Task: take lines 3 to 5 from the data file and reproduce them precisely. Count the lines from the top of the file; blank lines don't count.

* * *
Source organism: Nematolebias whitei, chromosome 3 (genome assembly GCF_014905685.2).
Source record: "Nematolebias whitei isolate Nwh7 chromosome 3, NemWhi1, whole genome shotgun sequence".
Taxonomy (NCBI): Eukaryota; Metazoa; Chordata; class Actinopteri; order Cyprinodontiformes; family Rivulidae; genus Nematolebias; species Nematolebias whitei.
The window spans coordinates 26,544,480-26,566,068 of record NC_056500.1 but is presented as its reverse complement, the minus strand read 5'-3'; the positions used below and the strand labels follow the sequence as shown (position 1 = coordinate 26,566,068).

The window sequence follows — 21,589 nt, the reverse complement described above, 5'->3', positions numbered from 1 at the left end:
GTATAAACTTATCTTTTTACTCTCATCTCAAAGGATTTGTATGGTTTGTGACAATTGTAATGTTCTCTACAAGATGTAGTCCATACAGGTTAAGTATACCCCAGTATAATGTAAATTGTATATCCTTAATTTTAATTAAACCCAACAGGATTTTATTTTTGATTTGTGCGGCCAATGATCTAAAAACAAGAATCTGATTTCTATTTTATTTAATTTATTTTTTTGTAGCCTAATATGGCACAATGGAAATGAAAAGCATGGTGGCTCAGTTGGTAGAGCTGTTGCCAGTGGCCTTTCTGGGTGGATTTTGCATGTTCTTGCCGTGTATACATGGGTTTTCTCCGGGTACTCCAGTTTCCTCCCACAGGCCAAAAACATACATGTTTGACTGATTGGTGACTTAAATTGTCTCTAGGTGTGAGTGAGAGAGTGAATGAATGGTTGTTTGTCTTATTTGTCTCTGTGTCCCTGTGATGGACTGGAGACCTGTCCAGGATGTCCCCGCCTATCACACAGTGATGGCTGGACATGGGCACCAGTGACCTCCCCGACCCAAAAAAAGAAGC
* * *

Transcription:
Taxonomy (NCBI): Eukaryota; Metazoa; Chordata; class Actinopteri; order Cyprinodontiformes; family Rivulidae; genus Nematolebias; species Nematolebias whitei.
The window spans coordinates 26,544,480-26,566,068 of record NC_056500.1 but is presented as its reverse complement, the minus strand read 5'-3'; the positions used below and the strand labels follow the sequence as shown (position 1 = coordinate 26,566,068).

The window sequence follows — 21,589 nt, the reverse complement described above, 5'->3', positions numbered from 1 at the left end: